Patel family was discovered frozen to death in a southern Manitoba field last January
A year to the day after a family of four was found frozen to death in Manitoba near the U.S. border, questions remain about why no one in Canada has been held responsible for the tragedy.
The Jan. 19 anniversary of the day police discovered the bodies of Dharmik Patel, 3; his sister, Vihangi Patel, 11; and their parents, Vaishali Patel, 37, and Jagdish Patel, 39, in a field just north of the border comes days after two men were arrested in India in connection with their deaths.
For Mahendra Patel, Jagdish's brother, that brought some closure.
But he wants to see more being done to figure out who else was involved in bringing his brother's family to the border — a case authorities have said involved human smuggling — while his family continues to grieve their loss.
"I hope the other people in the U.S. or Canada who are also responsible for this tragedy are arrested," he told a freelancer in India working for CBC News.
"My parents, however, still remember Jagdish's family every day. That is the haunting memory they will continue to live with."
The same day the Patel family's bodies were discovered, a Florida man was charged in the U.S. in connection with the case. Steve Shand was later indicted on two counts of human smuggling.
But a year later, no arrests have been made related to the case in Canada.
Manitoba RCMP spokesperson Robert Cyrenne said while a police official in India suggested this week the Patels travelled to Toronto, then to Vancouver and Manitoba, there's no evidence indicating the family was ever in Vancouver.
The Mounties' investigation to date indicates the Patel family landed in Canada at Toronto's Pearson airport on Jan. 12, 2022, via an international flight from Dubai, Cyrenne said in an email.
RCMP also previously said a private individual then picked up the family.
WATCH | The Patel family arriving at the airport in Toronto:
Patel family arrives at Pearson airport
Exclusive video obtained by The Fifth Estate shows the Patel family arriving at Toronto’s Pearson airport on Jan. 12. A week later, their bodies would be found along the Canada-U.S. border in Manitoba.
After that, they spent a few days in the Greater Toronto area in hotels and a private residence, and used a ride-sharing service and personal rides from people they were associated with to get around, Mounties said.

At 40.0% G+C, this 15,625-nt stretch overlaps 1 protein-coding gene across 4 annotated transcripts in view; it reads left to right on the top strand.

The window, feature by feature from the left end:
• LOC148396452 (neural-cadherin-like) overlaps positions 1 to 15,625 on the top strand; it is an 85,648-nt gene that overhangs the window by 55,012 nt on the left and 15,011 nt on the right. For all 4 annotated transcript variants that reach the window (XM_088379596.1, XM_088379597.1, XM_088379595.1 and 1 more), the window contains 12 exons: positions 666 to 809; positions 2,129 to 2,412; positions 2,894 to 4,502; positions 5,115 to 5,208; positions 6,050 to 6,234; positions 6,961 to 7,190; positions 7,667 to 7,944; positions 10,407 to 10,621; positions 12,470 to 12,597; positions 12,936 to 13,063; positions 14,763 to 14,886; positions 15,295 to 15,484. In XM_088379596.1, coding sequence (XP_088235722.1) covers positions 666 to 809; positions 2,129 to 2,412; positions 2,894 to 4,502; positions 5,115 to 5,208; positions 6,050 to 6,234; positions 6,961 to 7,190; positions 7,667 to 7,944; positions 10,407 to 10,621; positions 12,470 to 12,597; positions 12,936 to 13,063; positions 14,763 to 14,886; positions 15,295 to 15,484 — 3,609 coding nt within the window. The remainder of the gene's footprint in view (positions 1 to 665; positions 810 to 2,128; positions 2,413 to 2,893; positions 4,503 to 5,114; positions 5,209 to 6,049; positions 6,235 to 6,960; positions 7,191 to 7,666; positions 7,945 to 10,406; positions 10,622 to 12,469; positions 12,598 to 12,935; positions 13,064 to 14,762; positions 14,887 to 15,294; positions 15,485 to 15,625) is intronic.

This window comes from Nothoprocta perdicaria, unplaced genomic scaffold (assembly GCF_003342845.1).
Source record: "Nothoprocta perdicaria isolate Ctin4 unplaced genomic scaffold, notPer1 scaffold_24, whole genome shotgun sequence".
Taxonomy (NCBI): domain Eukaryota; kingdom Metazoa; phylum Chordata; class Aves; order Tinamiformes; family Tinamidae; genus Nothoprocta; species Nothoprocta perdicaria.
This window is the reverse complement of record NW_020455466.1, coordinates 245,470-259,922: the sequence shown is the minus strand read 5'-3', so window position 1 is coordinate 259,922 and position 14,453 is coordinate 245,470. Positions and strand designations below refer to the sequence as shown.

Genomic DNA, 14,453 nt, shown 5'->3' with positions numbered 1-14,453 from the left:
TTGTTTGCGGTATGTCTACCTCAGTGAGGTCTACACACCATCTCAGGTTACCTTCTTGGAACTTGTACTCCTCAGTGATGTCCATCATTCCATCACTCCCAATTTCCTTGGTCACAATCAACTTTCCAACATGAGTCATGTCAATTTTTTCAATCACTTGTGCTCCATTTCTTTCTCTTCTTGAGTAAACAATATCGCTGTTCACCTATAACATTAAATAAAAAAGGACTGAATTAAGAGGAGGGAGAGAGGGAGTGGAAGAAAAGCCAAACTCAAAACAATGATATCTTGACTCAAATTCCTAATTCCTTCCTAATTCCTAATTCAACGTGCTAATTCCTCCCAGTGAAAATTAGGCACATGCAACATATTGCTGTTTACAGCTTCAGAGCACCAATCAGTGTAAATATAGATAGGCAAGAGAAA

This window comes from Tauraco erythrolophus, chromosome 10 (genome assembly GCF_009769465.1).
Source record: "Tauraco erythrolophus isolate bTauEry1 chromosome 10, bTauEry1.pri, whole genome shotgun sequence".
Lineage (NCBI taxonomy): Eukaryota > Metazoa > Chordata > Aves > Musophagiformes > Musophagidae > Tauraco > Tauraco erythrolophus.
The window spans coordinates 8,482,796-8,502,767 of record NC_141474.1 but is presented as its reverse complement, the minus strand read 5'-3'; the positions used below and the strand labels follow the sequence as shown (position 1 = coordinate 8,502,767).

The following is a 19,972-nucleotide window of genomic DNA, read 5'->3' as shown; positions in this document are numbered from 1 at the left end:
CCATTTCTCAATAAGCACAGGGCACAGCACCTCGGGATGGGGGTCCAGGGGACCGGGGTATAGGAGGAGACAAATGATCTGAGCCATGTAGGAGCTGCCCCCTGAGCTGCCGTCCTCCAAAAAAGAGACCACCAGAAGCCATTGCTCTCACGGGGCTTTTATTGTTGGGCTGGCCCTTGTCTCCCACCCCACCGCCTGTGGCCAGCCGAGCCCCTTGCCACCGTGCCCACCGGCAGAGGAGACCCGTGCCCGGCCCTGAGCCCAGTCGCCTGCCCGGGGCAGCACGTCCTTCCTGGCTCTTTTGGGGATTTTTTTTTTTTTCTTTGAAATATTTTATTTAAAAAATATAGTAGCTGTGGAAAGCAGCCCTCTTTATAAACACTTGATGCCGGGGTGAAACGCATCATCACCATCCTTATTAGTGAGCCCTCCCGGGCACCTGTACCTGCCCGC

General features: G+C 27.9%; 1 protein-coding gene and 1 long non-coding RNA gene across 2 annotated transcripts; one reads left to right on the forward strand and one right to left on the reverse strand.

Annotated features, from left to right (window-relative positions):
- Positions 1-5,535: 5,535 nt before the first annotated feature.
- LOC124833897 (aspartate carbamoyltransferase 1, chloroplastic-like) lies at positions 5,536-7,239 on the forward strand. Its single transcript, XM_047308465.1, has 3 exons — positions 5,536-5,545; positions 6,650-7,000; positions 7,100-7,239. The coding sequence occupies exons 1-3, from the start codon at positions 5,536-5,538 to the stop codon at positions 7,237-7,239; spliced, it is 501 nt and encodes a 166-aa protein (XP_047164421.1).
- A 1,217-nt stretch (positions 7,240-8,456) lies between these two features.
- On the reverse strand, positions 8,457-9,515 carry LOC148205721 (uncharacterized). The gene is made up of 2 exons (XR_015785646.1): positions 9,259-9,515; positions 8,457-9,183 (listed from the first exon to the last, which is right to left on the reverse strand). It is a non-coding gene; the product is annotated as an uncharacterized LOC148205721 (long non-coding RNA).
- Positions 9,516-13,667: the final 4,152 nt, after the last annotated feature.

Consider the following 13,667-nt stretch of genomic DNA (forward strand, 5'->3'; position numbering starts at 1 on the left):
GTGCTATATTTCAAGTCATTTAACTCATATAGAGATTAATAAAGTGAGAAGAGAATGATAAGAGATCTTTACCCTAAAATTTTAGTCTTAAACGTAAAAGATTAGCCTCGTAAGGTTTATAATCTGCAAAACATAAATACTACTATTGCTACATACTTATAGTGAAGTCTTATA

But as of late last year, police wouldn't reveal who they believed sheltered and shuttled the Patels in the Toronto area.
'We have to bring closure'
For one of the few people invited to attend the family's funeral in Winnipeg last year, the memories of that day still haven't faded.
Bhadresh Bhattsaid he thinks about the Patel family, especially when he's back at the funeral home where the family had their final rites.
And he said he's not the only one who's had a hard time putting the tragedy behind him.
"Every time there is a gathering, the community is wondering," said Bhatt, who's the past president of the Hindu Society of Manitoba.
"They must have [had] some help in Canada. And the community is wondering who that person could be — you know, how can somebody put four innocent lives into such a danger that resulted in such a tragedy?"
Bhatt said community members like him are hoping investigators will eventually be able to provide more answers about the case.
"We have to bring closure to this incident, you know — one way or other way," he said.
The incident also brings back painful memories for those who responded on the other side of the border.
For people at the Kittson County sheriff's office in northwestern Minnesota, which was the first to respond to a group of seven Indian nationals who were believed to have gotten separated from the Patel family on their journey over the border, the incident hit close to home — especially for those with kids of their own, said Sheriff Matt Vig.
"It was a tough deal," Vig said. "Because everybody here … [are] moms and dads."
Kathryn Siemer, acting patrol agent in charge of the Pembina Border Patrol station in North Dakota, said unfortunately, it's not uncommon to work cases involving people who died as they tried to cross the border into the U.S.
But that doesn't make it any easier when it happens.
"I think everybody handles it a little bit differently, but it's just — nobody wants to forget about it," said Siemer, whose office was also involved in apprehending the seven migrants.
"But you also have to still continue to do your job. And so I like to remember it as a reminder of how dangerous it can be out here — not just for us as law enforcement, but also for those people that we're working to intercept.
"They're still human beings and we don't want to see anyone lose their lives."
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